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Closing the Loop: Evaluating Your Key Scholarly Communication Programs and Services

August 7, 2014, in Seattle, image © Chris Tarnawski

Many libraries have been operating scholarly communication programs or providing scholarly communication services for several years. We have identified what is important to our communities. We have thought strategically about what services we might best offer. We have discussed how we might organize ourselves to deliver those services. How can we maximize the impact of the scholarly communication programs and services we offer? How do we know we’ve achieved our intended outcomes for our target audiences? What tools can help us begin to measure those outcomes?

This half-day workshop, offered by the ARL/ACRL Institute on Scholarly Communication (ISC) as part of the Library Assessment Conference, will provide participants with basic evaluation concepts and frameworks, introduce the vocabulary of evaluation, and suggest a step-by-step process for creating and implementing one’s own logic models or theory of change. Examples will be drawn from both the field of academic and research libraries and the wider nonprofit sector, to help attendees understand the broader concepts behind specific measurement tools. In the tradition of other ISC events, this workshop will emphasize active participatory learning and hands-on work. The session is appropriate both for those with some experience in program evaluation and those who are new to it.

Throughout the workshop, participants will have structured opportunities to reflect on how to apply what they are learning to scholarly communication program evaluation within their own institution, to share information and test ideas with other workshop participants, and to begin developing skills that can be used for program evaluation for activities in addition to scholarly communication.

As a result of attending this workshop, participants will:

  • Gain an understanding of basic evaluation concepts and frameworks
  • Become familiar with evaluation vocabulary and logic models
  • Begin to apply evaluation concepts to their own institutional scholarly communication programs

About the Facilitator

Catherine Brown head shotCatherine Brown joined the Chicago Public Library Foundation as its chief operating officer in 2013. She has more than 25 years of experience across the nonprofit sector in fund-raising, grant making, program design and evaluation, strategic planning, and internal and external communications. She created and ran her consulting practice Integrative Solutions from 2010 to 2013. From 1994 until 2010, Brown held positions of increasing responsibility at the McCormick Foundation, one of Chicago’s largest public charities. Prior to joining the foundation, she was the director of individual giving at the Lincoln Park Zoological Society in Chicago. Brown serves on the boards of Friends of Writers and the Center for New Community.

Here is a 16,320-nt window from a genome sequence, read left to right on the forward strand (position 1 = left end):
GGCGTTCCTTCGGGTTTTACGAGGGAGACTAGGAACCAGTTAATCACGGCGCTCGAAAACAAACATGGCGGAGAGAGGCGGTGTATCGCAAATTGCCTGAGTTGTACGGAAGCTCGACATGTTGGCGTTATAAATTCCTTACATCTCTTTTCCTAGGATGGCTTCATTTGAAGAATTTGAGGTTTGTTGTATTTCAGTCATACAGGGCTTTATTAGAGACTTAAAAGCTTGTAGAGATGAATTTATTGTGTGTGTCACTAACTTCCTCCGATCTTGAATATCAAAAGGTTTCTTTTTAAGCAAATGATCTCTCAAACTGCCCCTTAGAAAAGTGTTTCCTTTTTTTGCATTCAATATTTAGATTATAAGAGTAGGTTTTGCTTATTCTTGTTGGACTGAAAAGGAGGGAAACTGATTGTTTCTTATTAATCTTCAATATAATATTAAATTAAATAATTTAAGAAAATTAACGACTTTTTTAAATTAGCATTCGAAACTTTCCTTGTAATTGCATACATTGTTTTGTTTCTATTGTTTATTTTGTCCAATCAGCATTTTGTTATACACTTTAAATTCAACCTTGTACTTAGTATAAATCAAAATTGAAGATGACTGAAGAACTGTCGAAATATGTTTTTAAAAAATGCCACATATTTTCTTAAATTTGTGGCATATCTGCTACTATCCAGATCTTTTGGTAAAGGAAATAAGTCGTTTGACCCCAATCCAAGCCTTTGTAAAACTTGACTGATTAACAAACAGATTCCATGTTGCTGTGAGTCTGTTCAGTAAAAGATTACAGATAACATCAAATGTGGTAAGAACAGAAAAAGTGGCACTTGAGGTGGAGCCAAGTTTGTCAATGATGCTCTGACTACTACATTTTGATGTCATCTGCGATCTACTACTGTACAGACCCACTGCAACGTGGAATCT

More Information and Registration

The workshop is being underwritten by the ARL/ACRL Institute on Scholarly Communication and being offered in conjunction with the Library Assessment Conference in Seattle, Washington. Registration for the conference is not required to register for the workshop.

Date & Time: Thursday, August 7, 2014, 8:30 a.m.–12:30 p.m.
Location: Seattle, Washington
Fee: $80
Registration will close on July 6, 2014, unless the workshop fills earlier.
To register for the workshop only, please send an e-mail to laconf@arl.org.
To register for the conference and workshop, visit the Library Assessment Conference website.

The Institute on Scholarly Communication (ISC) is jointly sponsored by the Association of Research Libraries and the Association of College and Research Libraries to promote the development of library-led outreach on scholarly communication issues. Hundreds of institute alumni form a community that provides peer support and professional sharing of information relating to campus outreach. The institute’s first signature event was an in-person immersive learning experience that prepared participants as local experts within their libraries and provided a structure for developing a program plan for scholarly communication outreach that is customized for each participant’s institution. The ISC has supported additional professional development activities and also provides a set of shared resources. It is on the web at http://www.arl.org/isc.

The Association of Research Libraries (ARL) is a nonprofit organization of 125 research libraries in the US and Canada. ARL’s mission is to influence the changing environment of scholarly communication and the public policies that affect research libraries and the diverse communities they serve. ARL pursues this mission by advancing the goals of its member research libraries, providing leadership in public and information policy to the scholarly and higher education communities, fostering the exchange of ideas and expertise, facilitating the emergence of new roles for research libraries, and shaping a future environment that leverages its interests with those of allied organizations. ARL is on the web at http://www.arl.org/.

The Association of College and Research Libraries (ACRL) is a division of the American Library Association (ALA), representing more than 11,500 academic and research librarians and interested individuals. ACRL is the only individual membership organization in North America that develops programs, products, and services to meet the unique needs of academic and research librarians. Its initiatives enable the higher education community to understand the role that academic libraries play in the teaching, learning, and research environments. ACRL is on the web at http://www.acrl.org/, Facebook at http://www.facebook.com/ala.acrl and Twitter at @ala_acrl.

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